There are so many unfortunate things happening in the world. The meat that we eat comes almost entirely from the unsavory process of factory farming. Animals like cows, chickens, and pigs are genetically engineered so that they will grow larger faster. Most of them are fed hormones to promote growth and are kept in extremely small confined areas. The population density makes diseases spread extremely easily, so the animals are kept alive with steady doses of antibiotics, weakening the immune system and making the various species even more susceptible to disease. All these measures, which most people consider detestable, are carried out so that more people can get cheaper meat, and more of it. Food companies increase efficiency to meet the demand of consumers, no matter the moral cost.
Despite the existence of these continued atrocities, they are still carried out on a daily basis, and few changes have been made to the industrial food system. Few people who read expository literature like Jonathan Safran Foer’s “Eating Animals”, which exposes the violent practices of the food industry, actually go on to attempt to illicit change. Most do not even change their eating habits. It seems that, although people know that these undesirable things are happening, they have no drive to make them stop.
This pattern can be found in virtually all societal issues. Of all the people who see a commercial for paying eleven cents a day to feed someone in Africa, only a fraction actually choose to participate. It is so easy to make a distinct difference in someone’s life, but people do not do it. I personally find that the fact that gay marriage is not legal across the entire United States to be a great injustice. However, I have no interest in attempting to change anything. It is simply not worth my time.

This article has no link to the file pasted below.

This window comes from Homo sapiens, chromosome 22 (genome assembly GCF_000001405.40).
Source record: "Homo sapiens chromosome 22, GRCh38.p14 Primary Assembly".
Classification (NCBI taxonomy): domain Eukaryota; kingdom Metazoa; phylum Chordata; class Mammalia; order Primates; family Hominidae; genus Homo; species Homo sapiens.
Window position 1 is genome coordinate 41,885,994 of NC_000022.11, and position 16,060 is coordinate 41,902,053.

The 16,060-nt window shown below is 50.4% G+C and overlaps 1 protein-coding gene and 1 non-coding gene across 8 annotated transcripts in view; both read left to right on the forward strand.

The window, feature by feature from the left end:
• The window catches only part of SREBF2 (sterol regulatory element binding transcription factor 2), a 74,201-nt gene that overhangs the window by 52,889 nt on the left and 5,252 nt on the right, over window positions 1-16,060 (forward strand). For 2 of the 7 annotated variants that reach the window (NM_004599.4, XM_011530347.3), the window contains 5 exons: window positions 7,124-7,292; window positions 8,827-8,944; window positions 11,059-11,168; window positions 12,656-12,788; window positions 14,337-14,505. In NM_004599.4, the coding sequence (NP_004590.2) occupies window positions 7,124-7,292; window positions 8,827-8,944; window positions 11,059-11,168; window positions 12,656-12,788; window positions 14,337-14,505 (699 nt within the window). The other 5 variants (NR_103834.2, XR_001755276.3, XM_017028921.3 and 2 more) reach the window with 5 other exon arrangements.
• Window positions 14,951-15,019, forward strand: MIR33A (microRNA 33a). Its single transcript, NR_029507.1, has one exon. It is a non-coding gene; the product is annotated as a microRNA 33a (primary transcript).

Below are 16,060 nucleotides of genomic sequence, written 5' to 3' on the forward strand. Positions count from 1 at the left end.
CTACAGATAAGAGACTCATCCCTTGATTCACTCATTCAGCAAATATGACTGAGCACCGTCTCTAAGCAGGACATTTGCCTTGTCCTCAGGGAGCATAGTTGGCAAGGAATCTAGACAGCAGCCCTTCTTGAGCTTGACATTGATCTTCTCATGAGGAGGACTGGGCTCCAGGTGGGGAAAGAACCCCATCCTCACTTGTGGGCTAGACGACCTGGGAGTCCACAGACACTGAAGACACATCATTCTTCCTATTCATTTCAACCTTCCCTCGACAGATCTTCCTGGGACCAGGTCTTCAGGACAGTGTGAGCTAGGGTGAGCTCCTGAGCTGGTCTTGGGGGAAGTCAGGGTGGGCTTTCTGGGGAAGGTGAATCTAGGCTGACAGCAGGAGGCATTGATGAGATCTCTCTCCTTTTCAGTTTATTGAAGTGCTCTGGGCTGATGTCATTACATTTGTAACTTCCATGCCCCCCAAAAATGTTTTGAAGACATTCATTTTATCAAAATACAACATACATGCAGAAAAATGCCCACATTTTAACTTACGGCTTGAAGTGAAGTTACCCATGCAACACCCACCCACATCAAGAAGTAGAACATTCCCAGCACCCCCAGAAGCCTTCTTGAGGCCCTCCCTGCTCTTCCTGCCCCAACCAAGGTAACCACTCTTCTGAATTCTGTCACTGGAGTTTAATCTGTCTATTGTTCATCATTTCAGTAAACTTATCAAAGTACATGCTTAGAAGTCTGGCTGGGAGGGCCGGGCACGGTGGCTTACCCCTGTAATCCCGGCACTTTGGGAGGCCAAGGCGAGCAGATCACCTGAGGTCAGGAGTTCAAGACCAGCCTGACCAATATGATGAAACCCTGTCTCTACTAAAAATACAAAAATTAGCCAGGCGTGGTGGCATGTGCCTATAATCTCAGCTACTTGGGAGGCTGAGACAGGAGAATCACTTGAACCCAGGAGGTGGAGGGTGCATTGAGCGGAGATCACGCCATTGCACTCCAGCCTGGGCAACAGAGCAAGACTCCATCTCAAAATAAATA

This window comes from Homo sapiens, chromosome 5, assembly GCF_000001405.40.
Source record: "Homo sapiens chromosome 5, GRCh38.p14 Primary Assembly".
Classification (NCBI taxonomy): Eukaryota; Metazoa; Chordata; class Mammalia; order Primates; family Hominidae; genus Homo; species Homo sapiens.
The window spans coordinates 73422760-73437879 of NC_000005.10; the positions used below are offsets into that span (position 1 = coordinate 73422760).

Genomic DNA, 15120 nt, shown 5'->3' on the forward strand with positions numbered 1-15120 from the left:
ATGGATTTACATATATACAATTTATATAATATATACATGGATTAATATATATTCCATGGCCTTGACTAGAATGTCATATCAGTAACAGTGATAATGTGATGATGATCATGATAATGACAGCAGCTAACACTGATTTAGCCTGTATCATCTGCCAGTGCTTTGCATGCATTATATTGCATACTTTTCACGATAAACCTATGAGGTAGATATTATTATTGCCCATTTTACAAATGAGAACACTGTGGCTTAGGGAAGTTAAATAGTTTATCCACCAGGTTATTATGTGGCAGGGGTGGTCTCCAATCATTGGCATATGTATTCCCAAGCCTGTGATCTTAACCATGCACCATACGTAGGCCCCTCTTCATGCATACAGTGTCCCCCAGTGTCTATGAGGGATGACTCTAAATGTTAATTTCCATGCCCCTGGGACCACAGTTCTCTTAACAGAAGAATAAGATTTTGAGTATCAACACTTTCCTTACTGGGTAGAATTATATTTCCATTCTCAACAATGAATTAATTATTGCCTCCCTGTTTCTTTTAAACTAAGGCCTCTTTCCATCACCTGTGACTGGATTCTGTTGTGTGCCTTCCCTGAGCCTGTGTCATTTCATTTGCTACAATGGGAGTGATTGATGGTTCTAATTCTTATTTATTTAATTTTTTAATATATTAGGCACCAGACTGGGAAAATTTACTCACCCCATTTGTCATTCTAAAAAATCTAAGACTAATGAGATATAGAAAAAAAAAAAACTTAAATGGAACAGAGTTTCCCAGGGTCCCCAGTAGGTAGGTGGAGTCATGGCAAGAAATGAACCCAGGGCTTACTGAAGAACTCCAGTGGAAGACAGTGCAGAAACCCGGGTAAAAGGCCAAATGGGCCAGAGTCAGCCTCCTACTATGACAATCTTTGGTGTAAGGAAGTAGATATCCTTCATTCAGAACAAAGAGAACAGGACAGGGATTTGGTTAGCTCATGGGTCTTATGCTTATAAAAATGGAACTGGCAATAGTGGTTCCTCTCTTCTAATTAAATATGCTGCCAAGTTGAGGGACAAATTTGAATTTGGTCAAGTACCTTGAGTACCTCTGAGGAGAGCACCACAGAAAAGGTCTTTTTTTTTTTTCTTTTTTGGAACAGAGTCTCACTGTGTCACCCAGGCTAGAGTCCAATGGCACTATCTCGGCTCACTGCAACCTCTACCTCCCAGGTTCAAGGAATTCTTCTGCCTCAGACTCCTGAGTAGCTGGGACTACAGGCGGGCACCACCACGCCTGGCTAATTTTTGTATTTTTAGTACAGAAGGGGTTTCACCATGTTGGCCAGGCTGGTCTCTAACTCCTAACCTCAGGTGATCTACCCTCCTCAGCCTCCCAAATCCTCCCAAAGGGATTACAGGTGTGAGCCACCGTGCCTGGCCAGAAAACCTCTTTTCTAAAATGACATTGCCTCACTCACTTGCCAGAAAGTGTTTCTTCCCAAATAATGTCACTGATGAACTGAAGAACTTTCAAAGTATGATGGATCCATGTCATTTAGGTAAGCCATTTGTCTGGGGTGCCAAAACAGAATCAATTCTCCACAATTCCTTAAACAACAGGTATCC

Although not many admit to it, this mind set is extremely common and even important. It is very helpful, when faced with a social issue, to say, “That sucks, but I just don’t care enough to do anything about it.” If people did not have this selfish ideal, nothing else would get done. For example, if I was extremely passionate about every injustice that I perceived, I would be lobbying and protesting so many different problems that I would not have time for anything else. It would not even matter, because all of the people who disagreed with me would be doing the same thing. No one would have time to enjoy their own life if they were constantly trying to improve the lives of others.
It is in this principal that we see the incredible importance of apathy. The ability to not care about others keeps the cogs of society turning. The next time you hear about some misfortune befalling a stranger or strangers, remember that it is not happening to you, so you do not need to worry about it. You can then return to trying to improve your own life and pursuing your own happiness.
Image from Outside the Beltway.